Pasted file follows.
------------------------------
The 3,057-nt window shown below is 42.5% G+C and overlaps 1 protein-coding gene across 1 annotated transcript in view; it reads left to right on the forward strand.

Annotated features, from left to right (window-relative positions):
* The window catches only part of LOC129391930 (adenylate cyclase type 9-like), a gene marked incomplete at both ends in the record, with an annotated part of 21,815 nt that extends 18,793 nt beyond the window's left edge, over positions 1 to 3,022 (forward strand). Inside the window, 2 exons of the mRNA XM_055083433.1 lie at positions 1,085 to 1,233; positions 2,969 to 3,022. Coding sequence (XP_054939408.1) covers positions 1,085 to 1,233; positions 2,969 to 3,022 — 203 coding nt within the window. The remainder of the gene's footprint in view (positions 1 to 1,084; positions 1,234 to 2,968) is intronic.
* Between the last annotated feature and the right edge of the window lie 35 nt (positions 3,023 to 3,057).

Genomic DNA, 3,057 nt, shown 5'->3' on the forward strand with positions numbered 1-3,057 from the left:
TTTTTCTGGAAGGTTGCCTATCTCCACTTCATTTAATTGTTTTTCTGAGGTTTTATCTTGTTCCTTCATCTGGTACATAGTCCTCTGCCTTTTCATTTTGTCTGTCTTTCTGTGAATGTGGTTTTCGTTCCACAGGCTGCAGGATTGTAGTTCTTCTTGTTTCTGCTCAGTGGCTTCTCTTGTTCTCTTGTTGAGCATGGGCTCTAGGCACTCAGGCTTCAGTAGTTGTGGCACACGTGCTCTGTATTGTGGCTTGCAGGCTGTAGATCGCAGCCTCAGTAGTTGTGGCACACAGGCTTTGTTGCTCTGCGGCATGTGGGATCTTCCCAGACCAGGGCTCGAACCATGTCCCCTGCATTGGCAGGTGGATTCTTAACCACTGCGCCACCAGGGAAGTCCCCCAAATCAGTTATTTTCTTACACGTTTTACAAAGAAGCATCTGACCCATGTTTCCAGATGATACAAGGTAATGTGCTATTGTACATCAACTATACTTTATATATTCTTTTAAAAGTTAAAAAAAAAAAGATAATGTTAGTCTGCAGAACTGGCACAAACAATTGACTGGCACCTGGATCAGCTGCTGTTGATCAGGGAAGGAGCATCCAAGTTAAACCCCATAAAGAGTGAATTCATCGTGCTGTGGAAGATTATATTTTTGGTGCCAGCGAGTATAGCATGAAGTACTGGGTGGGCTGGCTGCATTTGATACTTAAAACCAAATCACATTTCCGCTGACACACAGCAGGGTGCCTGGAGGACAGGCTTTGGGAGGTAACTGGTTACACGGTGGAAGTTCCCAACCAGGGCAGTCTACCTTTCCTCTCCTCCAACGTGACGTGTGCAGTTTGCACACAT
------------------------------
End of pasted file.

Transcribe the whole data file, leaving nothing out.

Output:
The 3,057-nt window shown below is 42.5% G+C and overlaps 1 protein-coding gene across 1 annotated transcript in view; it reads left to right on the forward strand.

Annotated features, from left to right (window-relative positions):
* The window catches only part of LOC129391930 (adenylate cyclase type 9-like), a gene marked incomplete at both ends in the record, with an annotated part of 21,815 nt that extends 18,793 nt beyond the window's left edge, over positions 1 to 3,022 (forward strand). Inside the window, 2 exons of the mRNA XM_055083433.1 lie at positions 1,085 to 1,233; positions 2,969 to 3,022. Coding sequence (XP_054939408.1) covers positions 1,085 to 1,233; positions 2,969 to 3,022 — 203 coding nt within the window. The remainder of the gene's footprint in view (positions 1 to 1,084; positions 1,234 to 2,968) is intronic.
* Between the last annotated feature and the right edge of the window lie 35 nt (positions 3,023 to 3,057).

Genomic DNA, 3,057 nt, shown 5'->3' on the forward strand with positions numbered 1-3,057 from the left:
TTTTTCTGGAAGGTTGCCTATCTCCACTTCATTTAATTGTTTTTCTGAGGTTTTATCTTGTTCCTTCATCTGGTACATAGTCCTCTGCCTTTTCATTTTGTCTGTCTTTCTGTGAATGTGGTTTTCGTTCCACAGGCTGCAGGATTGTAGTTCTTCTTGTTTCTGCTCAGTGGCTTCTCTTGTTCTCTTGTTGAGCATGGGCTCTAGGCACTCAGGCTTCAGTAGTTGTGGCACACGTGCTCTGTATTGTGGCTTGCAGGCTGTAGATCGCAGCCTCAGTAGTTGTGGCACACAGGCTTTGTTGCTCTGCGGCATGTGGGATCTTCCCAGACCAGGGCTCGAACCATGTCCCCTGCATTGGCAGGTGGATTCTTAACCACTGCGCCACCAGGGAAGTCCCCCAAATCAGTTATTTTCTTACACGTTTTACAAAGAAGCATCTGACCCATGTTTCCAGATGATACAAGGTAATGTGCTATTGTACATCAACTATACTTTATATATTCTTTTAAAAGTTAAAAAAAAAAAGATAATGTTAGTCTGCAGAACTGGCACAAACAATTGACTGGCACCTGGATCAGCTGCTGTTGATCAGGGAAGGAGCATCCAAGTTAAACCCCATAAAGAGTGAATTCATCGTGCTGTGGAAGATTATATTTTTGGTGCCAGCGAGTATAGCATGAAGTACTGGGTGGGCTGGCTGCATTTGATACTTAAAACCAAATCACATTTCCGCTGACACACAGCAGGGTGCCTGGAGGACAGGCTTTGGGAGGTAACTGGTTACACGGTGGAAGTTCCCAACCAGGGCAGTCTACCTTTCCTCTCCTCCAACGTGACGTGTGCAGTTTGCACACAT